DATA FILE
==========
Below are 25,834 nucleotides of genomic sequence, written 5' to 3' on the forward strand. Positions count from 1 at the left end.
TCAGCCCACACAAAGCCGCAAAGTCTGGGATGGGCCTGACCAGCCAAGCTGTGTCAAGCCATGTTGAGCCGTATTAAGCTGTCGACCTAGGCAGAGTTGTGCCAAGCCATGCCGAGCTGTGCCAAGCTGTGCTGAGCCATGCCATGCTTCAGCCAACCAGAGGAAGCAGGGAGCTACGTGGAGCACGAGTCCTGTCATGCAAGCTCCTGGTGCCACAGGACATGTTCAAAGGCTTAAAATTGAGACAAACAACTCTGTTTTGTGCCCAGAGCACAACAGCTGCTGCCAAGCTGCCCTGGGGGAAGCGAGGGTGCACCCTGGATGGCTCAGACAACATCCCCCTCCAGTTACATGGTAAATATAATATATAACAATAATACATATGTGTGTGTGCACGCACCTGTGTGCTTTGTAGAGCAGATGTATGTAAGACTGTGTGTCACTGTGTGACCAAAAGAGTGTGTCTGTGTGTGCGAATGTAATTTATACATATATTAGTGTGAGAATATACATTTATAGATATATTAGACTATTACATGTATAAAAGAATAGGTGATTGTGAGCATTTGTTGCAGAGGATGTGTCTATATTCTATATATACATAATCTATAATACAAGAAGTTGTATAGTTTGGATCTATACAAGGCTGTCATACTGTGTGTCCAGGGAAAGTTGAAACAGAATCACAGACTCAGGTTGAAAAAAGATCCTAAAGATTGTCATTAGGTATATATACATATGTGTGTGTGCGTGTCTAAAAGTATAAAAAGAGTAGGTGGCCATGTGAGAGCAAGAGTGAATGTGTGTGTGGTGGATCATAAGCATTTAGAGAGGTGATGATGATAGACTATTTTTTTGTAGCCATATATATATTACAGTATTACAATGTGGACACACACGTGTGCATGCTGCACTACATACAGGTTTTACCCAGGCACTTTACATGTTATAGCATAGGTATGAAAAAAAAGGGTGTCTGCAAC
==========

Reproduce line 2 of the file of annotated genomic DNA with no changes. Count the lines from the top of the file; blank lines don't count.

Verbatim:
TCAGCCCACACAAAGCCGCAAAGTCTGGGATGGGCCTGACCAGCCAAGCTGTGTCAAGCCATGTTGAGCCGTATTAAGCTGTCGACCTAGGCAGAGTTGTGCCAAGCCATGCCGAGCTGTGCCAAGCTGTGCTGAGCCATGCCATGCTTCAGCCAACCAGAGGAAGCAGGGAGCTACGTGGAGCACGAGTCCTGTCATGCAAGCTCCTGGTGCCACAGGACATGTTCAAAGGCTTAAAATTGAGACAAACAACTCTGTTTTGTGCCCAGAGCACAACAGCTGCTGCCAAGCTGCCCTGGGGGAAGCGAGGGTGCACCCTGGATGGCTCAGACAACATCCCCCTCCAGTTACATGGTAAATATAATATATAACAATAATACATATGTGTGTGTGCACGCACCTGTGTGCTTTGTAGAGCAGATGTATGTAAGACTGTGTGTCACTGTGTGACCAAAAGAGTGTGTCTGTGTGTGCGAATGTAATTTATACATATATTAGTGTGAGAATATACATTTATAGATATATTAGACTATTACATGTATAAAAGAATAGGTGATTGTGAGCATTTGTTGCAGAGGATGTGTCTATATTCTATATATACATAATCTATAATACAAGAAGTTGTATAGTTTGGATCTATACAAGGCTGTCATACTGTGTGTCCAGGGAAAGTTGAAACAGAATCACAGACTCAGGTTGAAAAAAGATCCTAAAGATTGTCATTAGGTATATATACATATGTGTGTGTGCGTGTCTAAAAGTATAAAAAGAGTAGGTGGCCATGTGAGAGCAAGAGTGAATGTGTGTGTGGTGGATCATAAGCATTTAGAGAGGTGATGATGATAGACTATTTTTTTGTAGCCATATATATATTACAGTATTACAATGTGGACACACACGTGTGCATGCTGCACTACATACAGGTTTTACCCAGGCACTTTACATGTTATAGCATAGGTATGAAAAAAAAGGGTGTCTGCAAC